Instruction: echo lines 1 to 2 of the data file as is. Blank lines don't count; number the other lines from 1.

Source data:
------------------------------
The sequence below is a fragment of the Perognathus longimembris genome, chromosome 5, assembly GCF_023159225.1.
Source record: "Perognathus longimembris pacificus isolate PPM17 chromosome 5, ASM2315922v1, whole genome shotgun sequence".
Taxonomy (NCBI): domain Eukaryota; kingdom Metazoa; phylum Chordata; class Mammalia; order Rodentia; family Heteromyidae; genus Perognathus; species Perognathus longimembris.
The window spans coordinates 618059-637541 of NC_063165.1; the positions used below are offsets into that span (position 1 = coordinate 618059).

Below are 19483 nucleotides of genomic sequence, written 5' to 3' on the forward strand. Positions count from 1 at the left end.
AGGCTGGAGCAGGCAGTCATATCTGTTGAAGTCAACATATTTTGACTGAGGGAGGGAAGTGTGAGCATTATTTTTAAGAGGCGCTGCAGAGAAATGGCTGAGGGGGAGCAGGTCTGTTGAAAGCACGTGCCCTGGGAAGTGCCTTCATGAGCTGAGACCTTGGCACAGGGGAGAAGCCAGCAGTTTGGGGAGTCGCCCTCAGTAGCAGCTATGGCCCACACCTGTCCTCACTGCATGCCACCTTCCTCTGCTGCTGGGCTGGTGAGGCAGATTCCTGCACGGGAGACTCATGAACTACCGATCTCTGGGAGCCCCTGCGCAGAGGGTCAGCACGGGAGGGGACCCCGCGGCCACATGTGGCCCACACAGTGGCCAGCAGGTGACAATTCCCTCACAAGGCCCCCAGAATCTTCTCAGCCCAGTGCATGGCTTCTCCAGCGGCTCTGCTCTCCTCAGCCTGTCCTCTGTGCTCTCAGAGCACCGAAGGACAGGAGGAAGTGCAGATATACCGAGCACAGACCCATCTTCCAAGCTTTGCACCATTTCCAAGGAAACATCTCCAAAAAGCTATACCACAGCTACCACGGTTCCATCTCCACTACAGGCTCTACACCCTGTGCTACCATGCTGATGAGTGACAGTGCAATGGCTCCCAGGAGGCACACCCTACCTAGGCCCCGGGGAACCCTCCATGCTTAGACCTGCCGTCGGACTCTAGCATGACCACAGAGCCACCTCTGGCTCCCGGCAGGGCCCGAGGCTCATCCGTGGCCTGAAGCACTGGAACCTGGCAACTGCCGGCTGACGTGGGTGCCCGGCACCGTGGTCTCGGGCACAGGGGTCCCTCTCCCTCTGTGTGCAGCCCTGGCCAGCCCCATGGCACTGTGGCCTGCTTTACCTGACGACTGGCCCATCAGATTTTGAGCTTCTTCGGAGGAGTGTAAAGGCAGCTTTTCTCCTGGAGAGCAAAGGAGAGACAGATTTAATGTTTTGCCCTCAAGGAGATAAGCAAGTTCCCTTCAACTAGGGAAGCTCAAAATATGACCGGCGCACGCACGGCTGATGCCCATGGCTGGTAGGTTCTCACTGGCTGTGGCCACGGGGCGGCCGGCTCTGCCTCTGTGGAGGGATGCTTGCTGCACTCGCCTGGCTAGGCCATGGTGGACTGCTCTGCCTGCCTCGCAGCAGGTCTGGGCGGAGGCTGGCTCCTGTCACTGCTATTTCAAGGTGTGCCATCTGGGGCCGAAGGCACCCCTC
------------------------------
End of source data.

The sequence below is a fragment of the Perognathus longimembris genome, chromosome 5, assembly GCF_023159225.1.
Source record: "Perognathus longimembris pacificus isolate PPM17 chromosome 5, ASM2315922v1, whole genome shotgun sequence".